In our specific case, the effects due to the method were assessed by analyzing the pain intensity differences (PID: VAS decrease before and after each treatment). Data referring to the first treatment session is the only one that is not affected by remodulation of the pain threshold and, thus, by the compression of the relative differences in individual responses over the 10 treatment sessions.
The graphic analysis of successive VAS responses and of the percentage ranges of complete or significant pain remission after treatment completes the overall data expression. This was reported by stratifying the severity of pain recorded after treatment as follows: no further pain, VAS equal to 0; slight pain, VAS 1-20; intense pain, VAS greater than 20.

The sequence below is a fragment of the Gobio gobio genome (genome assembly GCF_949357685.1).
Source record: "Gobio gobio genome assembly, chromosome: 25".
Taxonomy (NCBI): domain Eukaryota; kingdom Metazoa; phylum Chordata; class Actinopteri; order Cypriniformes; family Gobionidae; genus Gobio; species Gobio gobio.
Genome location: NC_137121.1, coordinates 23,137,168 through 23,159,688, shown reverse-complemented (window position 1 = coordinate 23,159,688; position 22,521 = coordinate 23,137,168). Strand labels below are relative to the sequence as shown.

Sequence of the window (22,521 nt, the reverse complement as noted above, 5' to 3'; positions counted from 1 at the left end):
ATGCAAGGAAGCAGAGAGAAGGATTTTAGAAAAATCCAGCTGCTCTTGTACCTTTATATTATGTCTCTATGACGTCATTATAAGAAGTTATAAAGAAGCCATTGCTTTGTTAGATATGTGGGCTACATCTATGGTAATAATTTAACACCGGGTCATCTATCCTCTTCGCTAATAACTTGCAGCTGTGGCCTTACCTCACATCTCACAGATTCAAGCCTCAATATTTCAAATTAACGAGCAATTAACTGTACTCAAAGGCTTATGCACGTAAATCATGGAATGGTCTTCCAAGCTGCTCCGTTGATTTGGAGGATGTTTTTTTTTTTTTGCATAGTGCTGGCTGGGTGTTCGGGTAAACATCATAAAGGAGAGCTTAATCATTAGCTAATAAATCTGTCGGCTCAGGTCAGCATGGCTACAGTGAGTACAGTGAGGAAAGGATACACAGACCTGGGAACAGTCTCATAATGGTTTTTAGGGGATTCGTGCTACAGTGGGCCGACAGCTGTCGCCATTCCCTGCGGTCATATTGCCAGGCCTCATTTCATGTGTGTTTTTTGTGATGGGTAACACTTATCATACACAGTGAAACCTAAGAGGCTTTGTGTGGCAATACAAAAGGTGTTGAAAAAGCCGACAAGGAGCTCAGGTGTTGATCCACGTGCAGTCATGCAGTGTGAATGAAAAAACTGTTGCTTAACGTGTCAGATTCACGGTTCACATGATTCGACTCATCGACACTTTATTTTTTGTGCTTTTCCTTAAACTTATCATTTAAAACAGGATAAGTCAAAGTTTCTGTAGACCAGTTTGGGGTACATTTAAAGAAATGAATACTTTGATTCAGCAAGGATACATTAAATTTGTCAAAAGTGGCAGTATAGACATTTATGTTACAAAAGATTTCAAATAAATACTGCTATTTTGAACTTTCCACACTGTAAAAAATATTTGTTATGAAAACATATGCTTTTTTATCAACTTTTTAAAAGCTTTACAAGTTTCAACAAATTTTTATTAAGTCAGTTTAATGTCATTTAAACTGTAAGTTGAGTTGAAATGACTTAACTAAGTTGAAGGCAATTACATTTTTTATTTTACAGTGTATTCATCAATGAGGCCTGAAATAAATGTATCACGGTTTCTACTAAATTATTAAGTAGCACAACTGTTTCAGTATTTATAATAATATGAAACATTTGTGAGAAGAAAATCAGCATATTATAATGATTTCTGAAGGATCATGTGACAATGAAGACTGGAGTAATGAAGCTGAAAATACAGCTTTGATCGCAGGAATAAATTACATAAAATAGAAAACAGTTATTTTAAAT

View of Possible Application of the Method at the Patient's Home
An assessment was made of how often treatment would be required to maintain optimal pain control together with the analysis of the persistence of analgesia expressed in hours.
Informed consent was obtained from all the patients recruited. The treatment protocol complied with the 1975 Helsinki guidelines as subsequently amended. The protocol was approved by the Bioethics Committee of the Umberto I Hospital of Frosinone, Italy.
VAS and PID data are reported as mean values and standard deviations (SD). The statistical significance of VAS was measured by means of the paired t-test by running the SPSS/PC+ statistical package using a personal computer. Two-tailed P value less than 0.05 were considered statistically significant.